Marshall Burns never did try the Elizabeth Warren technique, fabricating minority racial status. Instead, the 73-year-old white physics professor finds himself suing Alabama’s historically black Tuskegee University for racial and age discrimination after years of being underpaid relative to his darker-complected colleagues.
As the Daily Beast reports:
Burns’ 12-page lawsuit, filed Friday in the U.S. District Court for the Middle District of Alabama, contends his salary is 30 to 50 percent lower than that of Tuskegee’s younger professors despite his more than four decades of tenure at the private university.
The physics scholar began working at Tuskegee as an assistant professor in 1976, according to the lawsuit, and was promoted to full professor in 1980. Burns published a textbook that was recognized by the state legislature and was named Teacher of the Year in 1989, the complaint claims.
That same year, Burns’ lawsuit claims that when the school was seeking more money from the legislature, it was his “level of scholarship, and his white race, [that] helped Tuskegee University succeed in obtaining additional funding from more conservative legislators.”
“It’s just wrong,” Burns told The Daily Beast of his […] pay gap on Wednesday.
Burns, who earned a Ph.D. in 1972, states that he still receives only an associate professor’s salary despite requesting a raise at least a dozen times; his lawsuit alleges that black and Asian-descent instructors are paid more than he is even though they’re younger and have less seniority at Tuskegee.
As to the details, he states this amounts to being “paid $60,500 while younger full professors make between $78,000 and $90,000. He says the denial of a full professor’s salary has cost him $400,000 over his career,” writes the Associated Press.
Note that just 3.4 percent of Tuskegee’s professors are white; almost twice as many are Asian (6.6 percent), and 82.2 percent are black. In other words, it’s entirely possible that Burns was hired by the school as a “token” who could be a “face” when convenient, such as when seeking the aforementioned funding. Of course, with today’s political correctness ensuring that a primarily black institution (Tuskegee has less than 25 white students) should have no trouble getting government money, Burns just may have outlived his “usefulness.”
Yet that funding is the point. While freedom-of-association trumping anti-discrimination law could possibly come into play regardless, receiving taxpayer funds (a disproportionate amount of which come from whites, mind you) makes a school wholly subject to government regulations.
As to determining the school’s culpability, note that racial/group disparities alone, without any further context, have often been viewed by statist social engineers as proof of unjust discrimination. For example, the mere fact that women and blacks have performed worse on certain tests (e.g., police exams) has been used as a pretext for declaring them discriminatory, and eliminating them, based on “disparate impact” theory. Moreover, what would the reaction be if Burns’ were an underpaid black professor with superior qualifications at a primarily white school?
The question, though, is whether the same standards will be applied in Burns’ case or if, as is common, the powers-that-be will discriminate in their discrimination-law application?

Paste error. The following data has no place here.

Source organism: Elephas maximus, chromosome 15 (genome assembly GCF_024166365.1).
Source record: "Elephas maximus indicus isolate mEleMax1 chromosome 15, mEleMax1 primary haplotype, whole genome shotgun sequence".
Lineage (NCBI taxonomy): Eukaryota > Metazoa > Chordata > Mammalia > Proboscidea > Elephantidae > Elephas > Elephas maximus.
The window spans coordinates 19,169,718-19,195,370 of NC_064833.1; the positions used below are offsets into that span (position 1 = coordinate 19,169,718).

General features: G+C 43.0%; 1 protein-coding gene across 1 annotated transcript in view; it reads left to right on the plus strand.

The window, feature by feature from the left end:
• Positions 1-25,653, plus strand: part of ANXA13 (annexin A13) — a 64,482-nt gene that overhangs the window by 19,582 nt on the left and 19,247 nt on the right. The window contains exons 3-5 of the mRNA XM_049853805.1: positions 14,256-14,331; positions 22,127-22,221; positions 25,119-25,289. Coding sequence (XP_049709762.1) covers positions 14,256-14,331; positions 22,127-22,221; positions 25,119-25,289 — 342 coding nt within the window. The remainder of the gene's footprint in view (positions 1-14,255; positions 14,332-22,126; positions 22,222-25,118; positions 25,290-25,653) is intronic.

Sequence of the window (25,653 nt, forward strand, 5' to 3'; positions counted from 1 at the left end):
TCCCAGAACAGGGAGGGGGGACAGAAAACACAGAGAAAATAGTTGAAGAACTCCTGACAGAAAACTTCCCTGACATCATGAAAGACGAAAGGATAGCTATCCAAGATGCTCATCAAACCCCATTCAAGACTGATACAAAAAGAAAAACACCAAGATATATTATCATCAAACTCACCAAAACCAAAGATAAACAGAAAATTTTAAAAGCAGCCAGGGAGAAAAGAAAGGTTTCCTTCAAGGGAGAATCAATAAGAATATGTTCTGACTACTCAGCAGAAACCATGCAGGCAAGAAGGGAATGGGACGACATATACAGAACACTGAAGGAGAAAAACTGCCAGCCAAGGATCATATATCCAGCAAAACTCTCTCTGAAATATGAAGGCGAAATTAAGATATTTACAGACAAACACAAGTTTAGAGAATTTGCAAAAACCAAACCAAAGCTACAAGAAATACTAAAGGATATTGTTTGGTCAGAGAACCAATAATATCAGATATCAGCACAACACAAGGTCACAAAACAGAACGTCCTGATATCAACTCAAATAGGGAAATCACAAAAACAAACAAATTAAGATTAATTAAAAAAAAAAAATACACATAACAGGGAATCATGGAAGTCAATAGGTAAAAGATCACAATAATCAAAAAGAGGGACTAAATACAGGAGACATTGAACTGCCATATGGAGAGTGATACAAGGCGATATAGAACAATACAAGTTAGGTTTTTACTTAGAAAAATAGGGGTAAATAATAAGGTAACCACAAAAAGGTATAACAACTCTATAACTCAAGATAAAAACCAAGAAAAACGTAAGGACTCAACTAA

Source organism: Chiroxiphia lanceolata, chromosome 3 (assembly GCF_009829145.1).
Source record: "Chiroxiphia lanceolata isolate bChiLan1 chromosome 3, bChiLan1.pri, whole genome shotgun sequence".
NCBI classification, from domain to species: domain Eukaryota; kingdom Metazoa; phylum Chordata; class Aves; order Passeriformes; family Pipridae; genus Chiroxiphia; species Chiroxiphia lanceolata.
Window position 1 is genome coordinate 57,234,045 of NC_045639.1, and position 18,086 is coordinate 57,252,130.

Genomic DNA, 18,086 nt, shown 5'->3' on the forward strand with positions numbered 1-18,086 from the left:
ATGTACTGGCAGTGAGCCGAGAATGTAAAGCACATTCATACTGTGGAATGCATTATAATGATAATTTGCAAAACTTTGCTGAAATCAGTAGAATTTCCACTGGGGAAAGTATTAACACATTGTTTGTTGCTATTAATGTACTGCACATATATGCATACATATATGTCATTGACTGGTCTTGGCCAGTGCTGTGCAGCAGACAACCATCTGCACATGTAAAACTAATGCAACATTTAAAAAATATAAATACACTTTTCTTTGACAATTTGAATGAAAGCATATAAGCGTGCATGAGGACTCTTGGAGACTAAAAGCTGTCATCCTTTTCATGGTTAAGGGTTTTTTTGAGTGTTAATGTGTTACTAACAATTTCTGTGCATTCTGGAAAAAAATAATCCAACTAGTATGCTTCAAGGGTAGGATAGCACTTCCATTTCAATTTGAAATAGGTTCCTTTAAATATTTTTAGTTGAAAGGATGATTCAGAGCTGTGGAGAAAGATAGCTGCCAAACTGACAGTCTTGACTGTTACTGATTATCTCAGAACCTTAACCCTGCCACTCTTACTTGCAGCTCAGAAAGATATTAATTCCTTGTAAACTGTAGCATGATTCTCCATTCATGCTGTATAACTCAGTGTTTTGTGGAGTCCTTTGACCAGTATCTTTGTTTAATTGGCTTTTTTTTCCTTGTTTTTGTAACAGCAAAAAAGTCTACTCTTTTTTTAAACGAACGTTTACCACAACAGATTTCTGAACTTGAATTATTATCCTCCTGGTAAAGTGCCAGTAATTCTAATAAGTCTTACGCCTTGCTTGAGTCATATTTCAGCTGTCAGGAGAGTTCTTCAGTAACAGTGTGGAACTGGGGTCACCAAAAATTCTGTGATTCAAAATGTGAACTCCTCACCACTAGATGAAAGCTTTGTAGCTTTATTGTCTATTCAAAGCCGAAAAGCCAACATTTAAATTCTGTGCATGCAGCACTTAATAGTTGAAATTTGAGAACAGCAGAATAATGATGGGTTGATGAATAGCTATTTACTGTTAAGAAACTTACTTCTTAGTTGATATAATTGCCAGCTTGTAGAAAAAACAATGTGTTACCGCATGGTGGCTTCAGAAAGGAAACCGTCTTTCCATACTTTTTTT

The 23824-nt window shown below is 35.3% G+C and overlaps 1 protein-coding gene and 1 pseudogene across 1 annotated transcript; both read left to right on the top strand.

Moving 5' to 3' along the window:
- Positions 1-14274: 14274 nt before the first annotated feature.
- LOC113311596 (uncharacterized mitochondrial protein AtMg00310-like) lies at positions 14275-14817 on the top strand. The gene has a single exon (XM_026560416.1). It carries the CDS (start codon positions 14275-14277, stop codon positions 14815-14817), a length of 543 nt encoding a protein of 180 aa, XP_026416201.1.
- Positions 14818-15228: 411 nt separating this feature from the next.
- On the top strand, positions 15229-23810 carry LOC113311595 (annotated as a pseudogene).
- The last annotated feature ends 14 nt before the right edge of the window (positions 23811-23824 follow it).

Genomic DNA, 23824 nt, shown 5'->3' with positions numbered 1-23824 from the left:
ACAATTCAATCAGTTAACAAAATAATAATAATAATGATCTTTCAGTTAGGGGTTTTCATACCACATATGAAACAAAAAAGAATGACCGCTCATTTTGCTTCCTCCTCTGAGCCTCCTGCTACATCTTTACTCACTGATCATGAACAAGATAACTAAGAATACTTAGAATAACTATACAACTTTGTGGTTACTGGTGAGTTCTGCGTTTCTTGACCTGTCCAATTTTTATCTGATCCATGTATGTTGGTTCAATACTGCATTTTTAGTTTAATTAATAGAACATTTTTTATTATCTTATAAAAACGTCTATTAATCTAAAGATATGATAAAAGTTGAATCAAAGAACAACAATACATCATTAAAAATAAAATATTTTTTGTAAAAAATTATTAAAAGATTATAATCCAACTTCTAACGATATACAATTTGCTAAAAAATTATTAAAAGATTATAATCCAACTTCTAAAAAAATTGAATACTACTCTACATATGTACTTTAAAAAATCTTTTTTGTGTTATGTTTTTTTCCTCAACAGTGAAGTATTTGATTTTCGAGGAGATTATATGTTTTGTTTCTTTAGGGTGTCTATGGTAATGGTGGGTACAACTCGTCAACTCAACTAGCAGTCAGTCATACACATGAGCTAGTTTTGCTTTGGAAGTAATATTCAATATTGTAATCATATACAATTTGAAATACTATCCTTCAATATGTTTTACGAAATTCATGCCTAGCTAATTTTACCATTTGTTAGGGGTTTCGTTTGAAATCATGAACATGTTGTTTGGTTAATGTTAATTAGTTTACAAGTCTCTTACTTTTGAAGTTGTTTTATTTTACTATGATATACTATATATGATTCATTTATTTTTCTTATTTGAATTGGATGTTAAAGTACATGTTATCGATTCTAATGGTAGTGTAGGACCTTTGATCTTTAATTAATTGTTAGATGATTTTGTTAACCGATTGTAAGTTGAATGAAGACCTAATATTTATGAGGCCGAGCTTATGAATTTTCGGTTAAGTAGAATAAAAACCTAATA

Whatever the case, the professor certainly doesn’t get much sympathy in certain quarters. Just consider the Root’s Jay Connor, who wrote last Thursday that a historically black college being slapped with a lawsuit alleging age and racial discrimination by a white guy is “something I never thought I’d live to see” (interesting bubble that ol’ Jay lives in). If Connor thus reacts because he believes “Only whites can be ‘racist,’” it would be no surprise: He also opined that Burns’ case “means we live in a world in which a white male has somehow squandered his privilege.”
It’s striking that someone thinks an elderly Caucasian man of modest means — a salaried employee, no less — would enjoy “privilege.” Not only are white men perhaps the only group (certain Asians might have joined them now, though) that doesn’t benefit from affirmative action, quotas, and set-asides, but “old white men” has becomes a pejorative used to dismiss and scoff at those it describes.
In fact, a common sentiment among liberals now is that they don’t want a white male as a presidential nominee, and even the day-late-and-dollar short Washington Post finally concluded last year that the worst thing to be in today’s Democrat primaries is a white man.
Yet none of this matters because “white privilege” has become a left-wing article of faith. For example, some years ago I had a radio debate on the subject with a fellow boasting a Ph.D. in “ethnic studies” (but who, it came out, didn’t even know our country’s racial make-up). After he cited whites’ higher incomes as proof of privilege, I put him on the spot and asked him if, since Jews earn more than whites as a group, he would speak of “Jewish privilege.” His answer?
No, he said, because we know that Jews are victims of discrimination.
It was circular reasoning. He was saying, translated, “Higher incomes prove my thesis’ claim of privilege — except when my thesis says that higher incomes do not.”
That’s not logic. It’s prejudice. But it’s also fashionable right now, so it’s called intellectual.
But perhaps the best refutation of white-privilege pap is a walking, talking (too much!) one, presidential aspirant Elizabeth Warren (D-Mass.). Why do you think she claimed minority status based on having a mosquito-meal-size amount (a dab‘ll do ya’?) of American Indian blood?
When black job candidates start claiming white status based on having one drop of white blood, we can talk about white privilege.